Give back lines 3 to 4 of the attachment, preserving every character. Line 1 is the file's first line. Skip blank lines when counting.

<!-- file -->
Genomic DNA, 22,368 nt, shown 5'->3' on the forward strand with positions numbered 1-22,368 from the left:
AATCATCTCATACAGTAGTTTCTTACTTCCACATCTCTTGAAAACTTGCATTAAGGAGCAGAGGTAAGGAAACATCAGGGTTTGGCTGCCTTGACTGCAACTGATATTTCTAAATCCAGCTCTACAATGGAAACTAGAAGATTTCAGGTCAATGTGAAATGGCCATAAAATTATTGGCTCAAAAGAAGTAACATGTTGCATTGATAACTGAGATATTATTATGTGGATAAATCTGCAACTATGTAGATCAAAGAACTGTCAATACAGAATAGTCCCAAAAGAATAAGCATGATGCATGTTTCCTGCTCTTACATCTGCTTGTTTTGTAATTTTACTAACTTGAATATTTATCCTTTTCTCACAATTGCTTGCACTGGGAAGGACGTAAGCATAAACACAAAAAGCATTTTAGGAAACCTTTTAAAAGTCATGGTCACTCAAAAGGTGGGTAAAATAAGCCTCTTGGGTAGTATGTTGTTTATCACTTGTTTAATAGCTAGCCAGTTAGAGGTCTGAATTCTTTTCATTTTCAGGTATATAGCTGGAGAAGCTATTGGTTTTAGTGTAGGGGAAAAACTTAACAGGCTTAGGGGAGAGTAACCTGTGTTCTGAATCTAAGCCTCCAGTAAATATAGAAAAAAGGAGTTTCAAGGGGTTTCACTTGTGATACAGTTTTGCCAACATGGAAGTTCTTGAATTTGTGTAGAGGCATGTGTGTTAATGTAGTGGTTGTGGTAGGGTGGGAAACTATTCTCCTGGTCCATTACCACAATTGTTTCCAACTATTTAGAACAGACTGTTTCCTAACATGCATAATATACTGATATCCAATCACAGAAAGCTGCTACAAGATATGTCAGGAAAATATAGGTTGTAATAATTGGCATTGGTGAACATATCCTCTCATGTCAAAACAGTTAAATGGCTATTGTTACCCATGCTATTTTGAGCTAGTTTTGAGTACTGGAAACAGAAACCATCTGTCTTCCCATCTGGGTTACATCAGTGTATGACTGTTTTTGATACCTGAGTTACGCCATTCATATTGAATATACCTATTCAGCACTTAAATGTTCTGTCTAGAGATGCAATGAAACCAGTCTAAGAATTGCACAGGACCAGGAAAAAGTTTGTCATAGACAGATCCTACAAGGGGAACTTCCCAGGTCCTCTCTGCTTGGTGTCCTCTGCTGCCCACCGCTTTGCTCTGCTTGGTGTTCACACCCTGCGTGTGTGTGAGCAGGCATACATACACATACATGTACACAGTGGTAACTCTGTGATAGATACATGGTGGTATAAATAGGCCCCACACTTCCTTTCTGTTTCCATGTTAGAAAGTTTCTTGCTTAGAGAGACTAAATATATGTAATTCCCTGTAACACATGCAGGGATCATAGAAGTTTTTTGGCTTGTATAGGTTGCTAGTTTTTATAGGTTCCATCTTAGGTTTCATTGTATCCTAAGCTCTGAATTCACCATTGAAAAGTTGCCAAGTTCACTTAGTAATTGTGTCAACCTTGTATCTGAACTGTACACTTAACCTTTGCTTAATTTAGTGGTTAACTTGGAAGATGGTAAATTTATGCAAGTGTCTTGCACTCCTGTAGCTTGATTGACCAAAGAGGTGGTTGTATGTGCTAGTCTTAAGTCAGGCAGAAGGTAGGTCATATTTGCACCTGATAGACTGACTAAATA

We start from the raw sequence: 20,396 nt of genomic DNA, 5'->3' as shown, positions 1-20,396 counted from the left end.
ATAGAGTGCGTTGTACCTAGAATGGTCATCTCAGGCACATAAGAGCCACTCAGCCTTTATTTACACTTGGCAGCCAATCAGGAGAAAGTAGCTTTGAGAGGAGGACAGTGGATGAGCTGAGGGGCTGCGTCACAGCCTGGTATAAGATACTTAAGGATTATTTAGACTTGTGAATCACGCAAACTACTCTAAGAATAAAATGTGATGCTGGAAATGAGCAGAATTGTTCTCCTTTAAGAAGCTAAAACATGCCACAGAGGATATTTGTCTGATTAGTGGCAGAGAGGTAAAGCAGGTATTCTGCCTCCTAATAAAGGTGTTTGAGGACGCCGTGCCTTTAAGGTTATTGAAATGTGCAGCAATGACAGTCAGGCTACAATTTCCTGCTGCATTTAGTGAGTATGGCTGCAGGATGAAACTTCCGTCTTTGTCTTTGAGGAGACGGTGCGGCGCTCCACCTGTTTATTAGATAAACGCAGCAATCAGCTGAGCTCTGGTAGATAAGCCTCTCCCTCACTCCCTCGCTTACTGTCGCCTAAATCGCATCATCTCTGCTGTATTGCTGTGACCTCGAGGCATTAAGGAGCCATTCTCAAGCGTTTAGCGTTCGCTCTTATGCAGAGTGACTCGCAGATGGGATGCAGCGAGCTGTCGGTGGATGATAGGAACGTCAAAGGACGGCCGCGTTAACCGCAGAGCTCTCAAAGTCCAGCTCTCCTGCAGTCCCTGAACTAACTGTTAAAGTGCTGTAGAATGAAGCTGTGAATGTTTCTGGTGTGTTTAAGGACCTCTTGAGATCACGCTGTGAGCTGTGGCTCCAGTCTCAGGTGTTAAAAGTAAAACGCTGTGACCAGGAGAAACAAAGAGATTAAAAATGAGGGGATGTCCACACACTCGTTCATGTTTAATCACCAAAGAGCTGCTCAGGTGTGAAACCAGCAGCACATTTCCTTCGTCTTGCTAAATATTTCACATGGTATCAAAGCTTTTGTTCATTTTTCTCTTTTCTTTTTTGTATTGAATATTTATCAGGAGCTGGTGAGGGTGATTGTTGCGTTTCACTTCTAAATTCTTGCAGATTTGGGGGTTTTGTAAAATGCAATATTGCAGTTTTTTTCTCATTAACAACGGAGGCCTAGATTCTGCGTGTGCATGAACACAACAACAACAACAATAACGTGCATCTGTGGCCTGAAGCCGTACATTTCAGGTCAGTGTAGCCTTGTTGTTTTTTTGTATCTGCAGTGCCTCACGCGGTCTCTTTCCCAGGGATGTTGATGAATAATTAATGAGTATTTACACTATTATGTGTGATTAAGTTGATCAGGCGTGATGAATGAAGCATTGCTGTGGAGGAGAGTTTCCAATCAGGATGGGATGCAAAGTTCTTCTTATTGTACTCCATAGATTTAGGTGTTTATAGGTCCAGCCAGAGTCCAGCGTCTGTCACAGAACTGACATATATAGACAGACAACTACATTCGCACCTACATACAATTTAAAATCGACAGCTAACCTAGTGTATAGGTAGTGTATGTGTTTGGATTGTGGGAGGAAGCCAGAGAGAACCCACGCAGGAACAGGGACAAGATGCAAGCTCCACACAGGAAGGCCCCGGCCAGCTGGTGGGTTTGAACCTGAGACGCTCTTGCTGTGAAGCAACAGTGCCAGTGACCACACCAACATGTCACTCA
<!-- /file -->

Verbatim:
We start from the raw sequence: 20,396 nt of genomic DNA, 5'->3' as shown, positions 1-20,396 counted from the left end.
ATAGAGTGCGTTGTACCTAGAATGGTCATCTCAGGCACATAAGAGCCACTCAGCCTTTATTTACACTTGGCAGCCAATCAGGAGAAAGTAGCTTTGAGAGGAGGACAGTGGATGAGCTGAGGGGCTGCGTCACAGCCTGGTATAAGATACTTAAGGATTATTTAGACTTGTGAATCACGCAAACTACTCTAAGAATAAAATGTGATGCTGGAAATGAGCAGAATTGTTCTCCTTTAAGAAGCTAAAACATGCCACAGAGGATATTTGTCTGATTAGTGGCAGAGAGGTAAAGCAGGTATTCTGCCTCCTAATAAAGGTGTTTGAGGACGCCGTGCCTTTAAGGTTATTGAAATGTGCAGCAATGACAGTCAGGCTACAATTTCCTGCTGCATTTAGTGAGTATGGCTGCAGGATGAAACTTCCGTCTTTGTCTTTGAGGAGACGGTGCGGCGCTCCACCTGTTTATTAGATAAACGCAGCAATCAGCTGAGCTCTGGTAGATAAGCCTCTCCCTCACTCCCTCGCTTACTGTCGCCTAAATCGCATCATCTCTGCTGTATTGCTGTGACCTCGAGGCATTAAGGAGCCATTCTCAAGCGTTTAGCGTTCGCTCTTATGCAGAGTGACTCGCAGATGGGATGCAGCGAGCTGTCGGTGGATGATAGGAACGTCAAAGGACGGCCGCGTTAACCGCAGAGCTCTCAAAGTCCAGCTCTCCTGCAGTCCCTGAACTAACTGTTAAAGTGCTGTAGAATGAAGCTGTGAATGTTTCTGGTGTGTTTAAGGACCTCTTGAGATCACGCTGTGAGCTGTGGCTCCAGTCTCAGGTGTTAAAAGTAAAACGCTGTGACCAGGAGAAACAAAGAGATTAAAAATGAGGGGATGTCCACACACTCGTTCATGTTTAATCACCAAAGAGCTGCTCAGGTGTGAAACCAGCAGCACATTTCCTTCGTCTTGCTAAATATTTCACATGGTATCAAAGCTTTTGTTCATTTTTCTCTTTTCTTTTTTGTATTGAATATTTATCAGGAGCTGGTGAGGGTGATTGTTGCGTTTCACTTCTAAATTCTTGCAGATTTGGGGGTTTTGTAAAATGCAATATTGCAGTTTTTTTCTCATTAACAACGGAGGCCTAGATTCTGCGTGTGCATGAACACAACAACAACAACAATAACGTGCATCTGTGGCCTGAAGCCGTACATTTCAGGTCAGTGTAGCCTTGTTGTTTTTTTGTATCTGCAGTGCCTCACGCGGTCTCTTTCCCAGGGATGTTGATGAATAATTAATGAGTATTTACACTATTATGTGTGATTAAGTTGATCAGGCGTGATGAATGAAGCATTGCTGTGGAGGAGAGTTTCCAATCAGGATGGGATGCAAAGTTCTTCTTATTGTACTCCATAGATTTAGGTGTTTATAGGTCCAGCCAGAGTCCAGCGTCTGTCACAGAACTGACATATATAGACAGACAACTACATTCGCACCTACATACAATTTAAAATCGACAGCTAACCTAGTGTATAGGTAGTGTATGTGTTTGGATTGTGGGAGGAAGCCAGAGAGAACCCACGCAGGAACAGGGACAAGATGCAAGCTCCACACAGGAAGGCCCCGGCCAGCTGGTGGGTTTGAACCTGAGACGCTCTTGCTGTGAAGCAACAGTGCCAGTGACCACACCAACATGTCACTCA